“We wanted to place equal emphasis on the beers and the wines,” Hrach says.

Brick walls above butternut-yellow upholstered chairs and barstools warm the space. Wine-bottle chandeliers and Mason-jar pendants cast warm light, and an arrangement of wooden lids from wine crates adds a bit of geometric art on the far wall.

Proper Brick Oven is a place where folks with suits and dresses can dine before cultural performances or sports fans in shorts and T-shirts can imbibe during or after a game, Hrach says.

“We wanted something sophisticated, but not snobby,” she says. “That’s what we like.”

Sandra Fischione Donovan is a contributing writer for Trib Total Media.

Harvest Pizza

Proper Brick Oven owner Suzanne Hrach and her boyfriend, Jason Lockney, like to experiment at home with various ingredients. Hrach says Lockney is a good baker who produces delicious breads and pizza dough.

The couple came up with Harvest Pizza to satisfy their interest in seasonal produce. Proper Brick Oven produces its pizza dough from scratch, but cooks can always buy some from their local grocery store, either fresh or frozen.

“This is a pizza we made for friends,” Hrach says. “They said, ‘Pumpkin pizza? That’s weird.’ Then they tasted it and loved it.”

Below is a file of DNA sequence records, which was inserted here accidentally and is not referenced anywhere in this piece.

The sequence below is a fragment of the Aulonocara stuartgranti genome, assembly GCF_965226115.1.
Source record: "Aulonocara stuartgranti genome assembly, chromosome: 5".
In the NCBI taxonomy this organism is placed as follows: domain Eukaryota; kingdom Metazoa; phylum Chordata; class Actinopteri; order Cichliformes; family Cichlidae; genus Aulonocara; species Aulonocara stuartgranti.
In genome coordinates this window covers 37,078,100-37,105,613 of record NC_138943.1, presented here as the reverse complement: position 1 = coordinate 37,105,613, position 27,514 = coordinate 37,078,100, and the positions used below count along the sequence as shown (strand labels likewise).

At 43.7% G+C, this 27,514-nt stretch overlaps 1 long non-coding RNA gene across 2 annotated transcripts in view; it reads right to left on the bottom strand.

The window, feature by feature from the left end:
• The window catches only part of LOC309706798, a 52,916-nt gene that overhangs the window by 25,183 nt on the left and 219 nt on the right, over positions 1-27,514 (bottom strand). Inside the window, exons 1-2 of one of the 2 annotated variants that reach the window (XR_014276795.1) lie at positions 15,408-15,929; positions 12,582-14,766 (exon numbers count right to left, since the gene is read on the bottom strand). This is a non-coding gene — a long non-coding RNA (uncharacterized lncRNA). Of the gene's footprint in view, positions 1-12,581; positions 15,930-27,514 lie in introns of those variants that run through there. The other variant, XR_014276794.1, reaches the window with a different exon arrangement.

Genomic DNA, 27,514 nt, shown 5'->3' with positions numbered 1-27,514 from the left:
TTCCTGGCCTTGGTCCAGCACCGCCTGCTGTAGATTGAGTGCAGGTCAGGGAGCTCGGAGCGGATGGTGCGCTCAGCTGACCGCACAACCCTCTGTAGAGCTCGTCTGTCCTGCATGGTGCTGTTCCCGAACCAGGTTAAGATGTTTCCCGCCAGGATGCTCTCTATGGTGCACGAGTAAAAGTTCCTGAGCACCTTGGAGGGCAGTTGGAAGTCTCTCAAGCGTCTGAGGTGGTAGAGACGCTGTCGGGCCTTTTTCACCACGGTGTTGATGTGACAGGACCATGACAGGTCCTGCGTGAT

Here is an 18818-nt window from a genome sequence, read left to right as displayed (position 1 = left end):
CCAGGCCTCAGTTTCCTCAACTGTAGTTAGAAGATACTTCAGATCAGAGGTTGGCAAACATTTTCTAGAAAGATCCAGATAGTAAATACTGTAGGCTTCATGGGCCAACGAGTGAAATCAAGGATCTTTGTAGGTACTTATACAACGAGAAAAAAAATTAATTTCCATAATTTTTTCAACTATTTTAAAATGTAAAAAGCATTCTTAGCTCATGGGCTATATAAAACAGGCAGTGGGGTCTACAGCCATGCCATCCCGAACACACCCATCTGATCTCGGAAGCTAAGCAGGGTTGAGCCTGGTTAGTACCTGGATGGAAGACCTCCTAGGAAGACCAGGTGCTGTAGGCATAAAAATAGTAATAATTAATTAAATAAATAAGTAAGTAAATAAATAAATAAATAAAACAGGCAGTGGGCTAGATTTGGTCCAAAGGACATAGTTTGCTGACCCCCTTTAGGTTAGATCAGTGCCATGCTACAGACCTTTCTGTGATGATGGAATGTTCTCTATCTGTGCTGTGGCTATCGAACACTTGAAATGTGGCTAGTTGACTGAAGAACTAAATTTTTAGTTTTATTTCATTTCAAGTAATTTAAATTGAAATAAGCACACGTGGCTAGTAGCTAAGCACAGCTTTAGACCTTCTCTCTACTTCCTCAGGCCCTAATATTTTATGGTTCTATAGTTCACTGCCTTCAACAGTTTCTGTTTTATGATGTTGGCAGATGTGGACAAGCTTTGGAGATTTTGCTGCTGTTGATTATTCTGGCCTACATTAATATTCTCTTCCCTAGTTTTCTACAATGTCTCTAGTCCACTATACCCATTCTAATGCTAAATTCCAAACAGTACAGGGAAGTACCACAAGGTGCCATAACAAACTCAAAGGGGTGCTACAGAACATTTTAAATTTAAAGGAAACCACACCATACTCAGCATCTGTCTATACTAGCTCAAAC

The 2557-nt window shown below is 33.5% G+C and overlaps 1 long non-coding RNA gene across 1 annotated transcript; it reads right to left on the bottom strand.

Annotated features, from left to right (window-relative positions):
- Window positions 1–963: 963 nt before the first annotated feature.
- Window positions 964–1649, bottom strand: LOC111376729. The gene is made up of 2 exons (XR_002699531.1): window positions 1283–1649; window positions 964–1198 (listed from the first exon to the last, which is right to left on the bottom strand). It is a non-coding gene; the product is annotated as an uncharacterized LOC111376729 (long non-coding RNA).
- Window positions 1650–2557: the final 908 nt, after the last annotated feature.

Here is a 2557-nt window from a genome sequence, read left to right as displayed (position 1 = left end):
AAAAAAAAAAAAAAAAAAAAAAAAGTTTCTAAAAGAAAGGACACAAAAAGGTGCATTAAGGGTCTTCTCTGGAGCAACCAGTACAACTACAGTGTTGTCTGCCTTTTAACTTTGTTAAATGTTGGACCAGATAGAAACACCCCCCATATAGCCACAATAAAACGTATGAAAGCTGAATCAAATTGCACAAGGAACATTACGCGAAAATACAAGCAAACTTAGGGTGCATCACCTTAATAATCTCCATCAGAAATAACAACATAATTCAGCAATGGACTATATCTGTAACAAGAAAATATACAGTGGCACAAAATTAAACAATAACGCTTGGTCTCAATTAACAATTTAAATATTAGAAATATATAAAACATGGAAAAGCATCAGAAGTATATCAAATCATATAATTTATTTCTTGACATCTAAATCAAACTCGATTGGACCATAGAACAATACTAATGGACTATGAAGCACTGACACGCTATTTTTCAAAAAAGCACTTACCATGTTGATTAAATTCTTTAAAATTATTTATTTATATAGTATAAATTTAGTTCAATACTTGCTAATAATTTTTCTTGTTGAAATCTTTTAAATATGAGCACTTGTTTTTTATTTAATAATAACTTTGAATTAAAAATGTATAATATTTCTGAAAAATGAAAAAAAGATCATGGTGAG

Chef Josh Payne combines tangy sausage with mellow pumpkin and butternut squash to produce a rich, sweet and savory fall pizza suitable for a Halloween dinner or other festive autumn evening.

1 small pie pumpkin

1 butternut squash

1 teaspoon olive oil

1 shallot, diced

14 cup white wine

1 cup heavy cream

1 pinch cinnamon, freshly ground, plus more for garnish

1 pinch nutmeg, freshly ground, plus more for garnish

1 tablespoon firmly packed brown sugar

Salt and freshly ground black pepper, to taste

10 ounces pizza dough, made from scratch or bought

14 cup sweet Italian sausage, crumbled and browned

14 cup (heaping) grated mozzarella cheese

3-4 leaves sage, chiffonade (cut into thin strips)

Roast the pie pumpkin and butternut squash at 350 degrees for 90 minutes, until soft.

Heat the olive oil, then place the diced shallot in the oil and cook until soft. Deglaze the pan with the white wine and reduce until almost dry. Add the heavy cream and reduce by half.

After removing the pumpkin and squash from the oven, increase heat to 550 degrees and place a pizza stone in the oven for about an hour.

Cut the pumpkin and squash in half; remove the seeds and stringy membrane from the pumpkin and squash (See photo 1). Cut both in cubes (photo 2) and keep separate; the squash will be used for topping.

Place the softened pumpkin in a blender. Add the heavy cream mixture, the cinnamon, nutmeg, brown sugar and salt and pepper to taste.

Work the dough into a flattened disc about 11 inches in diameter (photo 3). Spread 14 cup of the pumpkin puree on the dough (photo 4), then distribute the crumbled sausage over the pumpkin sauce. Place 14 to 12 cup of the cubes of squash on the pizza, then the mozzarella cheese (photo 5). Salt to taste. Bake for about 5-6 minutes.

Garnish with the sage (photo 6), salt, pepper and more freshly grated nutmeg and cinnamon. Slice into 8 pieces.

Makes 2 servings.